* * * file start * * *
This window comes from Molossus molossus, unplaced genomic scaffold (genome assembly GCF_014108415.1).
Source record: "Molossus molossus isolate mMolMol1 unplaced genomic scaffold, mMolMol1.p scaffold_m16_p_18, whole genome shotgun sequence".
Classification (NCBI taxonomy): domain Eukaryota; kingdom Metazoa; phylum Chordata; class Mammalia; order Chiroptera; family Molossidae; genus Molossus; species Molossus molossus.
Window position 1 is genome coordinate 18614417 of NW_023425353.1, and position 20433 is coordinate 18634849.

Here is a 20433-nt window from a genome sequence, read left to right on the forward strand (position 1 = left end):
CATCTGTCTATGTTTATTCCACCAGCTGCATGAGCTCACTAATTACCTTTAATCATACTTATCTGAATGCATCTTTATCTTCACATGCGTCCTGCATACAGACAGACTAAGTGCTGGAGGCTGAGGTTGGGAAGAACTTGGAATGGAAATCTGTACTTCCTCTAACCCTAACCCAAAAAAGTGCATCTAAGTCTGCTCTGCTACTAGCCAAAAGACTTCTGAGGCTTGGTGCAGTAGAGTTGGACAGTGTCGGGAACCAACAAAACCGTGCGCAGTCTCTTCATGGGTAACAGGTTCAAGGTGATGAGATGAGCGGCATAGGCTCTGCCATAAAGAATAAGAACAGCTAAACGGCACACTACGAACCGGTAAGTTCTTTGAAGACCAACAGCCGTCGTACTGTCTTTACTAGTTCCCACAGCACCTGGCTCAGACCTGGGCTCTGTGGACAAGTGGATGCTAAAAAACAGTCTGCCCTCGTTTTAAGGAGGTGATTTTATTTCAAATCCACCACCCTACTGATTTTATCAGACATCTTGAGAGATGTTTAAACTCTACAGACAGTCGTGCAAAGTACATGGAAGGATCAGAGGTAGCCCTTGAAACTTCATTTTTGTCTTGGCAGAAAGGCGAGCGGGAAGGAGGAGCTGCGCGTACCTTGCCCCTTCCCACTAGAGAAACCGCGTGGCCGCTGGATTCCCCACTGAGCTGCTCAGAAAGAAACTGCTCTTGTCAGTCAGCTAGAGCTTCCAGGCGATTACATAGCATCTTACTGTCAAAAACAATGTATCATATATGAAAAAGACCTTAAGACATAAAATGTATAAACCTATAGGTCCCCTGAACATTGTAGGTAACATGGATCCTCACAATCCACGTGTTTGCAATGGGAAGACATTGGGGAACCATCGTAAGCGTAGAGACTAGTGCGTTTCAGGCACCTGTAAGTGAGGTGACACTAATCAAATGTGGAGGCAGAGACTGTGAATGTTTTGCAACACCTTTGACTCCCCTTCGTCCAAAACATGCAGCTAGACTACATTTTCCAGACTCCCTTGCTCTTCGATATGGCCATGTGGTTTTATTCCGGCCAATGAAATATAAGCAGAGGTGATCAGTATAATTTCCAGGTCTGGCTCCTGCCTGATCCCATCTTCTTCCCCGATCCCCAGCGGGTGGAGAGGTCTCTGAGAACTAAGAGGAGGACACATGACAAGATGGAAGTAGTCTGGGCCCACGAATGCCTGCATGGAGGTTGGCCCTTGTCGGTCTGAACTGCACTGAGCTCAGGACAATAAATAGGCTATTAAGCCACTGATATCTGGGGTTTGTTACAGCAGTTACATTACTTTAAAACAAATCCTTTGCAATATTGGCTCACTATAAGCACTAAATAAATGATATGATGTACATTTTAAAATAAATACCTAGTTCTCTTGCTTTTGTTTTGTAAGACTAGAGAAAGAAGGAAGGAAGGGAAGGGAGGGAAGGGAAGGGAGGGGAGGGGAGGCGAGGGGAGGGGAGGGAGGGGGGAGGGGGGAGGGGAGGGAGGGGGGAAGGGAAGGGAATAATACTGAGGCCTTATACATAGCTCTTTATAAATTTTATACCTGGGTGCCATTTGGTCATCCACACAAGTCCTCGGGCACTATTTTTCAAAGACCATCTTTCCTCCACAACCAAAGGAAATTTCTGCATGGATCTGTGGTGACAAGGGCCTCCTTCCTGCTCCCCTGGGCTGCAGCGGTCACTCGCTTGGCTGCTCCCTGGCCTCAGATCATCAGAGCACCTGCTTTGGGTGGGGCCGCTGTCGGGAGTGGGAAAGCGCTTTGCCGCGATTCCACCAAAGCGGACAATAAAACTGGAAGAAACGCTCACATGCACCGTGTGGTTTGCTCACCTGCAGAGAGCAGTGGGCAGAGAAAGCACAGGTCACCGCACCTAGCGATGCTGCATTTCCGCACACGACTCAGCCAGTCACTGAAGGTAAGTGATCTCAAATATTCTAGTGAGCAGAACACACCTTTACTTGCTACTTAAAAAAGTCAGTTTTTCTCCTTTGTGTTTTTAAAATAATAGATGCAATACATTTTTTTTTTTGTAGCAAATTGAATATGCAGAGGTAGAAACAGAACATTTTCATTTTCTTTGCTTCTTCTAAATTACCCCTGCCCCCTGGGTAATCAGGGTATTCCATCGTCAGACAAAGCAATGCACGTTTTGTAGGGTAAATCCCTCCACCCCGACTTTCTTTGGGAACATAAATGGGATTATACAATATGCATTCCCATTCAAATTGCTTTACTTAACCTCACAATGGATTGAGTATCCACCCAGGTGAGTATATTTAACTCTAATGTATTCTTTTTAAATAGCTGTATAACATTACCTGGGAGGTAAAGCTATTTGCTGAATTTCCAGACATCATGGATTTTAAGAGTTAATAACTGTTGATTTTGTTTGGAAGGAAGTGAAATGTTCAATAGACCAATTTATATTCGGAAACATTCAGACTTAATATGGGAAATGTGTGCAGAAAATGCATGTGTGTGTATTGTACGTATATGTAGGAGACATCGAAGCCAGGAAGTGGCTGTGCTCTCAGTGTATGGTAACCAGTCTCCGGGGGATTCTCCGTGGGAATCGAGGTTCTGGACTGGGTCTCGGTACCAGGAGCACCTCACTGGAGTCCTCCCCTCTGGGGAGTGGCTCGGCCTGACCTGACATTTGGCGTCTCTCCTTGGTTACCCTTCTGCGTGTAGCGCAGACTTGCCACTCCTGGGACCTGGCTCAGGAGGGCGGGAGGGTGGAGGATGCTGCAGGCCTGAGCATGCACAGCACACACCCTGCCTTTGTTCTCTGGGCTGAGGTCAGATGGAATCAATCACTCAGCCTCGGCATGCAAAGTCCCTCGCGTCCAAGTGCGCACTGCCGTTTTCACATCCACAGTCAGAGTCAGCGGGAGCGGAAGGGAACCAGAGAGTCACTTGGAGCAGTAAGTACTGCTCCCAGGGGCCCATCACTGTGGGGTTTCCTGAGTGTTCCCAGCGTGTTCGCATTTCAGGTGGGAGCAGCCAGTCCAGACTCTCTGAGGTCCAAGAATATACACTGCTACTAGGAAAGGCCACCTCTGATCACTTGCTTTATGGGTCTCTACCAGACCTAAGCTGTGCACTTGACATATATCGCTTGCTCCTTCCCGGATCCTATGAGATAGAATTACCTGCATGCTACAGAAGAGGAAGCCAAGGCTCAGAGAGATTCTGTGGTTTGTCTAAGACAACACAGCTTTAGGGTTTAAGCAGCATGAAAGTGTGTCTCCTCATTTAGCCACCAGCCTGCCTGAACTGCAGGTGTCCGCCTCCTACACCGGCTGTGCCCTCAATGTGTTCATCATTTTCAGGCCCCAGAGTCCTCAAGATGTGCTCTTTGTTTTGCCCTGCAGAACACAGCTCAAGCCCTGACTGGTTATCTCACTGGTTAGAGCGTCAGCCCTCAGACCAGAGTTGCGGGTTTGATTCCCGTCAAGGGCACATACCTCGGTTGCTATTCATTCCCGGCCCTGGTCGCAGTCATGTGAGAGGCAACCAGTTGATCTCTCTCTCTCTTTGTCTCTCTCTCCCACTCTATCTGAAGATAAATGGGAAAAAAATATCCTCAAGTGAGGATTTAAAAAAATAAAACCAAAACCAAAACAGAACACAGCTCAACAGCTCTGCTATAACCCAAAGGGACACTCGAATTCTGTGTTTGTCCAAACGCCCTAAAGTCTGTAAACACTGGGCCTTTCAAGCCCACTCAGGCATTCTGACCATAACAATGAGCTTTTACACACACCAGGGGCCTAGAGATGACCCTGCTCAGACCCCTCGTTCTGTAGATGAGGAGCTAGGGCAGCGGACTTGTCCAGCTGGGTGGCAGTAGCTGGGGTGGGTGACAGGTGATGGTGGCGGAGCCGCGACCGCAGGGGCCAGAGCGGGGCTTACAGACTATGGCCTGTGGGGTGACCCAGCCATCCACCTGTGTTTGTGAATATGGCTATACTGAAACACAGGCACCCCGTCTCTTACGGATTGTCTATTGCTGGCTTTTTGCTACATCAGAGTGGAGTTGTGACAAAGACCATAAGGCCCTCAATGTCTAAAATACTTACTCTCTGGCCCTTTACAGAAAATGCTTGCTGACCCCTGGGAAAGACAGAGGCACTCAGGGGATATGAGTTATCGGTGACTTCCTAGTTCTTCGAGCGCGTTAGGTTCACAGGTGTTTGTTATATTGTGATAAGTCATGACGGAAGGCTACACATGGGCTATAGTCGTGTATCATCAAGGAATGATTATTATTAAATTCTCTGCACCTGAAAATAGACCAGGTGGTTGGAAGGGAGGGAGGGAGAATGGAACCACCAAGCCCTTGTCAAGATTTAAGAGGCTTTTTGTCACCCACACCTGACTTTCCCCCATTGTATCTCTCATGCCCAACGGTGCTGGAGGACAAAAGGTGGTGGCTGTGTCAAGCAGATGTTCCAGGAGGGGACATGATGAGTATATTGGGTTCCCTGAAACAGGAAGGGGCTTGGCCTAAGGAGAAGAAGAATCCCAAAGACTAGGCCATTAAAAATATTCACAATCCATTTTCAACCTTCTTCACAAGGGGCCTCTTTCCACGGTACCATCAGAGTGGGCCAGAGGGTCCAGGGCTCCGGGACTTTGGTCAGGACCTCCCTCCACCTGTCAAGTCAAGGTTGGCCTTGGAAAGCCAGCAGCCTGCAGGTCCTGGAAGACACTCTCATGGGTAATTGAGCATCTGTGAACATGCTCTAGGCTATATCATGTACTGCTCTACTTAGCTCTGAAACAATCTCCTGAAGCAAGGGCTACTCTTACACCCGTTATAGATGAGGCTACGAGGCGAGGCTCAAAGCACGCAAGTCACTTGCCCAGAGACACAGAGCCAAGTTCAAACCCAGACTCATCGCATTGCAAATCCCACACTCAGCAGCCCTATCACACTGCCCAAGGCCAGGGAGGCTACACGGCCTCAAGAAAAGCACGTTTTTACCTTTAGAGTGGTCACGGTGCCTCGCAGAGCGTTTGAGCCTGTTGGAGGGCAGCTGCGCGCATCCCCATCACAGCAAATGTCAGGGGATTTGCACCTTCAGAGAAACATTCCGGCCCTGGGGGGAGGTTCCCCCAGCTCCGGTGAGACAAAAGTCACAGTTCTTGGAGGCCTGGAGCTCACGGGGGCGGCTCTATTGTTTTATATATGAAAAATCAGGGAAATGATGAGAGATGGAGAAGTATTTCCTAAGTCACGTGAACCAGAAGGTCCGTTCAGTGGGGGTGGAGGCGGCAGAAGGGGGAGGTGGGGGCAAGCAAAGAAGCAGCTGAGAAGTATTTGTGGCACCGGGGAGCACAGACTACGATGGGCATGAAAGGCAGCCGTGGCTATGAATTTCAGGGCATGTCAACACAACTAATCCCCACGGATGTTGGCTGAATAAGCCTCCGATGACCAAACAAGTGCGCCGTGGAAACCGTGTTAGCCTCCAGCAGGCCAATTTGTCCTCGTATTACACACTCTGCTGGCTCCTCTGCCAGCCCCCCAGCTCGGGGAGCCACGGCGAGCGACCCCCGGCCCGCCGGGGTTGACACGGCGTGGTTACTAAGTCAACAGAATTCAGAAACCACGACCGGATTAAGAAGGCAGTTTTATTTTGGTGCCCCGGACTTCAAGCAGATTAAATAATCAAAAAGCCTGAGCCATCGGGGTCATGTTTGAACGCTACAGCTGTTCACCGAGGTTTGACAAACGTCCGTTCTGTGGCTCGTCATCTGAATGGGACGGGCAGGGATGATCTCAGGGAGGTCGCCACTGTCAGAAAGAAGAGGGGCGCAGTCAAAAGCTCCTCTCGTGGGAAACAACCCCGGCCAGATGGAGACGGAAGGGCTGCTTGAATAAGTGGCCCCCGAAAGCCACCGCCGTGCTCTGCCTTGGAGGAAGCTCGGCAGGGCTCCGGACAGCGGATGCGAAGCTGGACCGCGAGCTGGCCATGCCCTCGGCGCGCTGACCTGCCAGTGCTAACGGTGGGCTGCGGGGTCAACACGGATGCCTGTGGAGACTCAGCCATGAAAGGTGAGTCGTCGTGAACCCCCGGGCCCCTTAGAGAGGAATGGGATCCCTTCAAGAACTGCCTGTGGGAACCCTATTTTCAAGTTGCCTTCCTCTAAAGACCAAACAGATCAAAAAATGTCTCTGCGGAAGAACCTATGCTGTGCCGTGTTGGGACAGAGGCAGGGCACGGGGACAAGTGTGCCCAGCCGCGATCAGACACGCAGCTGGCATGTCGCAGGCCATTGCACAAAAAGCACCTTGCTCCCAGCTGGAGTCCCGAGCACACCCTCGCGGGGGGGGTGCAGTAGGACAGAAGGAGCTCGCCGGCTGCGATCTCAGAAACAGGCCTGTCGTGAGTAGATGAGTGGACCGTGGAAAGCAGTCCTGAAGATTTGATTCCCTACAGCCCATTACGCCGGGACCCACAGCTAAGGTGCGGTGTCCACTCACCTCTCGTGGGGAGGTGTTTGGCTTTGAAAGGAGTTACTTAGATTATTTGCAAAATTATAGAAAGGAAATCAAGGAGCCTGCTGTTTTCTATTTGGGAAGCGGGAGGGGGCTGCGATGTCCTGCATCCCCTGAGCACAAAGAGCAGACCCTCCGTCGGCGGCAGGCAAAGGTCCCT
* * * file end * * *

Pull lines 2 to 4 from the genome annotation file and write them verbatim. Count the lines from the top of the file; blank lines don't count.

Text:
Source record: "Molossus molossus isolate mMolMol1 unplaced genomic scaffold, mMolMol1.p scaffold_m16_p_18, whole genome shotgun sequence".
Classification (NCBI taxonomy): domain Eukaryota; kingdom Metazoa; phylum Chordata; class Mammalia; order Chiroptera; family Molossidae; genus Molossus; species Molossus molossus.
Window position 1 is genome coordinate 18614417 of NW_023425353.1, and position 20433 is coordinate 18634849.